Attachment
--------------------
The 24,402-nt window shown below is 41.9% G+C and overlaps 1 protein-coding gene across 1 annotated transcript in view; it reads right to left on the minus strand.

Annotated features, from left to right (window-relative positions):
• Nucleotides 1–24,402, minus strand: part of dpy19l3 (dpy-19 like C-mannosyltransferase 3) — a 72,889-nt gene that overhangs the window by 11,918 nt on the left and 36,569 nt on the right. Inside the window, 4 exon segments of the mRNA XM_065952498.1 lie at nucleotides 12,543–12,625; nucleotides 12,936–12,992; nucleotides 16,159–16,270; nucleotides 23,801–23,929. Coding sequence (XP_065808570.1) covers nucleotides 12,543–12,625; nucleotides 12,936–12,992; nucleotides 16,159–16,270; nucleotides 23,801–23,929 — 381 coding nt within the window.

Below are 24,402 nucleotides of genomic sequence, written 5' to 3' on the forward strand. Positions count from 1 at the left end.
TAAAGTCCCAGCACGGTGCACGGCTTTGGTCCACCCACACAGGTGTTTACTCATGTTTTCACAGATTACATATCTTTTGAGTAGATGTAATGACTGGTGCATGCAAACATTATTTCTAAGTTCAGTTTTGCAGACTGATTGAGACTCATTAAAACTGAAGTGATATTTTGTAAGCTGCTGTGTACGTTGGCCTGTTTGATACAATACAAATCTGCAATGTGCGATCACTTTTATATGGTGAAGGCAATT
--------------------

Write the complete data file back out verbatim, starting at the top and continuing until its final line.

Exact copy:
The 24,402-nt window shown below is 41.9% G+C and overlaps 1 protein-coding gene across 1 annotated transcript in view; it reads right to left on the minus strand.

Annotated features, from left to right (window-relative positions):
• Nucleotides 1–24,402, minus strand: part of dpy19l3 (dpy-19 like C-mannosyltransferase 3) — a 72,889-nt gene that overhangs the window by 11,918 nt on the left and 36,569 nt on the right. Inside the window, 4 exon segments of the mRNA XM_065952498.1 lie at nucleotides 12,543–12,625; nucleotides 12,936–12,992; nucleotides 16,159–16,270; nucleotides 23,801–23,929. Coding sequence (XP_065808570.1) covers nucleotides 12,543–12,625; nucleotides 12,936–12,992; nucleotides 16,159–16,270; nucleotides 23,801–23,929 — 381 coding nt within the window.

Below are 24,402 nucleotides of genomic sequence, written 5' to 3' on the forward strand. Positions count from 1 at the left end.
TAAAGTCCCAGCACGGTGCACGGCTTTGGTCCACCCACACAGGTGTTTACTCATGTTTTCACAGATTACATATCTTTTGAGTAGATGTAATGACTGGTGCATGCAAACATTATTTCTAAGTTCAGTTTTGCAGACTGATTGAGACTCATTAAAACTGAAGTGATATTTTGTAAGCTGCTGTGTACGTTGGCCTGTTTGATACAATACAAATCTGCAATGTGCGATCACTTTTATATGGTGAAGGCAATT